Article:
by Libby Hyde
KANSAS CITY, Kan. — If the nearest Catholic cemetery seems a bit “lively” this month compared to its non-Catholic counterpart, there is a reason.
November is the month of the dead.
You can see Catholics visiting the graves of their deceased relatives, often tidying them up and leaving little memorials of flowers, sacramentals and other items.
This is one of those “Catholic things” that many Protestants and secular-minded Americans tend to misunderstand — thinking it’s some sort of weird, macabre celebration of death.
Far from it. Rather, this is a celebration of life.
In November, Catholics celebrate the life of their beloved deceased — both their earthly life and their eternal life. The month starts off with the solemnity of All Saints on Nov. 1 and is followed by All Souls’ Day on Nov. 2, when we pray for all the faithful departed.
Praying for those souls undergoing their final sanctification in purgatory is a work of mercy, according the Catechism of the Catholic Church (1031). But it is also a time of sacred remembrance.
Catholic customs regarding All Saints and All Souls vary from culture to culture. Just as the eve of All Saints’ Day — All Hallows’ Eve — became popularized as Halloween in the American tradition, in Mexico, the Dia de los Fieles Difuntos — or Day of the Dead — celebrated on Nov. 2 is a festive, family- oriented occasion.
On Nov. 1, Blessed Sacrament Parish in Kansas City, Kansas, did its part to mark the important day.
Some 55 children in the parish’s religious education program, and 40 parents, were divided into groups and worked on constructing one of six altars, which were open for public viewing that evening and the morning of the next day.
Dia de los Fieles Difuntos is an important celebration in Mexico, explained Lucy Bernal, parish director of religious education. And, as director of both the parish’s family catechesis program and the confirmation class, she saw it as the perfect opportunity to bring families together to work on the ultimate family project.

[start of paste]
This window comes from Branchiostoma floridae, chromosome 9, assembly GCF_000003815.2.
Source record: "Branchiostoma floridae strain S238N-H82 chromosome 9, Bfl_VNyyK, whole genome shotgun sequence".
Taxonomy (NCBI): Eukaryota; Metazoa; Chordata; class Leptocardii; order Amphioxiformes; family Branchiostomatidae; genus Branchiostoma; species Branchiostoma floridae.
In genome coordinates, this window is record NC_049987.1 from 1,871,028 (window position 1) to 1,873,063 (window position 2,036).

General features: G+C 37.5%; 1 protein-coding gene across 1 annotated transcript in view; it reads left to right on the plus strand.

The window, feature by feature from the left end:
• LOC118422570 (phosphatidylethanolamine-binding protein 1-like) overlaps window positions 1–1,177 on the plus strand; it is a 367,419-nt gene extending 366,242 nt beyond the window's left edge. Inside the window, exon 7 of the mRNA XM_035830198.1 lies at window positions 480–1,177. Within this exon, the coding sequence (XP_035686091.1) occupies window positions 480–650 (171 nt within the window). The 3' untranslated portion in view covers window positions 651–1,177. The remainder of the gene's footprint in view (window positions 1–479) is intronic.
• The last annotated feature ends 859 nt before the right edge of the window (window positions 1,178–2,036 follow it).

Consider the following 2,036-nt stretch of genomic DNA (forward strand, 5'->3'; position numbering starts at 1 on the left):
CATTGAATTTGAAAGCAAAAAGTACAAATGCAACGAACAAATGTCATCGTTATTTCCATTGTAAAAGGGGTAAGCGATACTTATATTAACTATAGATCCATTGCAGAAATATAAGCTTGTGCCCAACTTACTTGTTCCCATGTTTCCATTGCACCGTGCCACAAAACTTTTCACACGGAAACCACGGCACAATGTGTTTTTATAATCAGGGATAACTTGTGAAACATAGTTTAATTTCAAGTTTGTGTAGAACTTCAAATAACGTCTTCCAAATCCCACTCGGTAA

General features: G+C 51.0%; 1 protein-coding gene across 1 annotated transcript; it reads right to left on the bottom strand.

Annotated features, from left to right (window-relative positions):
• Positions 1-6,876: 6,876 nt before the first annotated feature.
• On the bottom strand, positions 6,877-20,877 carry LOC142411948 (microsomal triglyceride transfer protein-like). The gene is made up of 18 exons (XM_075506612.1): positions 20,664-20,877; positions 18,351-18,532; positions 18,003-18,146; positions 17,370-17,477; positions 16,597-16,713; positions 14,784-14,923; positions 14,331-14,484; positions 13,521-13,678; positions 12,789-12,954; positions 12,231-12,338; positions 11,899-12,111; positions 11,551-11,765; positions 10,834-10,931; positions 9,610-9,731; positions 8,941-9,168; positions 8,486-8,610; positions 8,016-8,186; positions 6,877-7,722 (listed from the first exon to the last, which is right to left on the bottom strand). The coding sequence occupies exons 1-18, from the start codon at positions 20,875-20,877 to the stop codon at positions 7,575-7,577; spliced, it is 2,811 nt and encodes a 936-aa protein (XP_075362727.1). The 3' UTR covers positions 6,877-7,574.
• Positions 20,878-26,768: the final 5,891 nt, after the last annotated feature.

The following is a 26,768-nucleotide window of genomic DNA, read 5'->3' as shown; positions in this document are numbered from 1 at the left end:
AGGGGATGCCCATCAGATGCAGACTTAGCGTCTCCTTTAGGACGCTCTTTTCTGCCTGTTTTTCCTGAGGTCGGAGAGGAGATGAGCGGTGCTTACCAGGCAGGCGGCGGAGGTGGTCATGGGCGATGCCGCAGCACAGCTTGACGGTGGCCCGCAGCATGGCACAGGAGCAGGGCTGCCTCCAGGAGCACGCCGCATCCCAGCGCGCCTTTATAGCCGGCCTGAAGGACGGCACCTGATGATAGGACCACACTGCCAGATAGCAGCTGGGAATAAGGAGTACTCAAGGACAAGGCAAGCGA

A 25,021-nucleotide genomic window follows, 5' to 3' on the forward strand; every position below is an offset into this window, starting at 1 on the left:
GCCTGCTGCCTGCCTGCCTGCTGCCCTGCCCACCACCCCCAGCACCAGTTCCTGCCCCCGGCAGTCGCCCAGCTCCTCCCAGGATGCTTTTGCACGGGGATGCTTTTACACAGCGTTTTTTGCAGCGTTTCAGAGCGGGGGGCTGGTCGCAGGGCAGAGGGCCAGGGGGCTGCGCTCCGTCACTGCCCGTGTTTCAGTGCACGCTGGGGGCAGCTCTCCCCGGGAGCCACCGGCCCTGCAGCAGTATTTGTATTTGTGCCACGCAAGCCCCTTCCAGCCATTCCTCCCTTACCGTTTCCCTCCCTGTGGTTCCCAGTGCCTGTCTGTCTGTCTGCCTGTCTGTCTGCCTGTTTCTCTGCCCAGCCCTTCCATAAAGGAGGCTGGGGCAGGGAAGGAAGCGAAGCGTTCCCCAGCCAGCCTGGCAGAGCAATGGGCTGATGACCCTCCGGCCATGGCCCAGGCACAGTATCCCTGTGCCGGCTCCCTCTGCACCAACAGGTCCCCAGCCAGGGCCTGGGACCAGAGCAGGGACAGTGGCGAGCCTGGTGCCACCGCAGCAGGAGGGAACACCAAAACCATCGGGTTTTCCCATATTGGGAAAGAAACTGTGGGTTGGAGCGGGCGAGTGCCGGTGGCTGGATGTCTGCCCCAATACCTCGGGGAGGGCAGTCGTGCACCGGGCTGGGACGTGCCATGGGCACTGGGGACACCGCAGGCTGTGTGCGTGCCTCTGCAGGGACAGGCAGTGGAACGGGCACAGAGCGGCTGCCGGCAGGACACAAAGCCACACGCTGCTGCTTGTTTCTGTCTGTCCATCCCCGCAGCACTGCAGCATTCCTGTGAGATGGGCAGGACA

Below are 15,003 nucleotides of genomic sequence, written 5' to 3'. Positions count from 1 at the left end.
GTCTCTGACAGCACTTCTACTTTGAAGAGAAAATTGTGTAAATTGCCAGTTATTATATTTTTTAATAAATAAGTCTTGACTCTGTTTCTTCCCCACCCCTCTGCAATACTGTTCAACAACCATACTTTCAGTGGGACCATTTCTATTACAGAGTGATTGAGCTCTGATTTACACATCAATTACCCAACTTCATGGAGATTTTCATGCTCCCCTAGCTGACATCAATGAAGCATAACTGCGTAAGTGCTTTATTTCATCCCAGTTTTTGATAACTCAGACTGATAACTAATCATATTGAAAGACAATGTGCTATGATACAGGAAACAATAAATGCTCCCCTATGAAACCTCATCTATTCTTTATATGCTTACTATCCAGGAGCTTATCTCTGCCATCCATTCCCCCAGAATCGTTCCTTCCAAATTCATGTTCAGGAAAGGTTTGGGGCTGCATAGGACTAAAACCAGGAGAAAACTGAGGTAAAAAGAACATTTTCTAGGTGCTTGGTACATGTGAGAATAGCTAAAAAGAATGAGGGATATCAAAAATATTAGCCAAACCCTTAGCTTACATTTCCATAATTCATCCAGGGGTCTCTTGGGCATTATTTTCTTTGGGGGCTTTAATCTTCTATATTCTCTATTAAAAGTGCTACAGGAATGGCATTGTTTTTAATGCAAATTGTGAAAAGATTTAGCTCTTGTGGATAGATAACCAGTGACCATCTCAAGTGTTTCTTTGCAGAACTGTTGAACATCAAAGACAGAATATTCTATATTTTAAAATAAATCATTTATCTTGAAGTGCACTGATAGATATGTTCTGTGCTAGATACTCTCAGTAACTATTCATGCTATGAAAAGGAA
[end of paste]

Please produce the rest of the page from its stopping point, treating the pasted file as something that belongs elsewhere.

As in the United States, the first day of November in Mexico is a time when families visit the gravesites of their deceased relatives and offer prayers for them.
What is unique to the Mexican tradition, said Bernal, is that family members also create altars to honor their deceased.
Such altars, often colorful and elaborate, feature traditional elements such as flowers and candles, and statues of favorite saints. They also features less traditional items like Coca-Cola and chocolate — whatever the deceased enjoyed drinking or eating in life.
In this instance, construction of the altars was done in conjunction with the parish’s first Communion, confirmation and family catechesis classes.
“The reason we are doing this is to tell the people that [the day is] not just something that is sad,” said Bernal. “It is a time to be in prayer and offer the Mass on Nov. 2 for those loved ones.”
But it also offers parishioners the practice of a familiar devotion in their new setting.
“Sometimes when [parishioners] come from another country, they can’t go back to the country they came from, so they don’t get to enjoy that tradition,” she continued. “This is something that the church really supports because we are all supposed to come together to remember [the deceased] in prayer.”
Pastor Father Mark Mertes was interested in starting the tradition at Blessed Sacrament for exactly that reason,
“It is a good way for the parishioners who have origins in Mexico to reconnect with their country,” he said.
“It’s also a great way to connect other traditions with our Catholic faith, which is universal,” he added.
Ilse Torres, a confirmation candidate at Blessed Sacrament, offered up part of the confirmation group’s altar in memory of her recently deceased uncle.
“My family doesn’t really celebrate Dia de los Muertos,” said Torres, “so this is my first time.
“But it is so beautiful — and it was exciting to make this project special to each and every person.”
Altars seen at Blessed Sacrament incorporated many traditional aspects from the celebration of Dia de los Fieles Difuntos in Mexico. According to Bernal, some altars feature several levels with each one representing something different.
For example, the highest level is closest to God. Therefore, pictures or relics of saints, Jesus or the Blessed Virgin Mary may be put on that level because they are closest to God. The food and treats, on the other hand — the things the person would have enjoyed during their life — are displayed on a lower level.
Father Mertes and Bernal agree that it is important to know this day is about remembering the deceased in a positive way because it is supposed to be a celebration of their life.
“We recognize that we are called to pray for those who have died,” Bernal said. “As part of the tradition of Dia de Los Muertos, we keep praying for their souls.”
Xochilt Carbajal, a parishioner at Blessed Sacrament, used to celebrate Dia de los Muertos with her family in Mexico. Now that she lives in the United States, she wants to continue and pass on the tradition.
“This celebration directly connects to our Catholic faith because we remember the dead through this celebration,” she said. “It was passed on to us that the souls of the departed are always with us, and this is a belief we want to pass on.”
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